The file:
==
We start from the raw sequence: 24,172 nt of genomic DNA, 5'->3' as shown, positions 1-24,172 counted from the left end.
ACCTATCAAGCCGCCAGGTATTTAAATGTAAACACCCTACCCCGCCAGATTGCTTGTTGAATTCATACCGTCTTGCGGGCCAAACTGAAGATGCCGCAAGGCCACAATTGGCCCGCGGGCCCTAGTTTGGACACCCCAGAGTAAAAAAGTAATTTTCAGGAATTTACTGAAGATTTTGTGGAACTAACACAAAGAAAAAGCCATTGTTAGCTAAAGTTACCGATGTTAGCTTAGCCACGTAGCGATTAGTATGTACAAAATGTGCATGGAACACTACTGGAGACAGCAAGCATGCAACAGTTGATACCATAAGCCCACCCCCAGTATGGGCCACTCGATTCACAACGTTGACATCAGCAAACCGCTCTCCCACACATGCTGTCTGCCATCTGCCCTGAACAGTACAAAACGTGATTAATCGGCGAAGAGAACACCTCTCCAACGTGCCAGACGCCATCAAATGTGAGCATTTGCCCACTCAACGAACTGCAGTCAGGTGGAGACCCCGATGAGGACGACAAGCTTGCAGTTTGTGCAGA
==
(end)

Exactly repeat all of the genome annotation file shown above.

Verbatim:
We start from the raw sequence: 24,172 nt of genomic DNA, 5'->3' as shown, positions 1-24,172 counted from the left end.
ACCTATCAAGCCGCCAGGTATTTAAATGTAAACACCCTACCCCGCCAGATTGCTTGTTGAATTCATACCGTCTTGCGGGCCAAACTGAAGATGCCGCAAGGCCACAATTGGCCCGCGGGCCCTAGTTTGGACACCCCAGAGTAAAAAAGTAATTTTCAGGAATTTACTGAAGATTTTGTGGAACTAACACAAAGAAAAAGCCATTGTTAGCTAAAGTTACCGATGTTAGCTTAGCCACGTAGCGATTAGTATGTACAAAATGTGCATGGAACACTACTGGAGACAGCAAGCATGCAACAGTTGATACCATAAGCCCACCCCCAGTATGGGCCACTCGATTCACAACGTTGACATCAGCAAACCGCTCTCCCACACATGCTGTCTGCCATCTGCCCTGAACAGTACAAAACGTGATTAATCGGCGAAGAGAACACCTCTCCAACGTGCCAGACGCCATCAAATGTGAGCATTTGCCCACTCAACGAACTGCAGTCAGGTGGAGACCCCGATGAGGACGACAAGCTTGCAGTTTGTGCAGA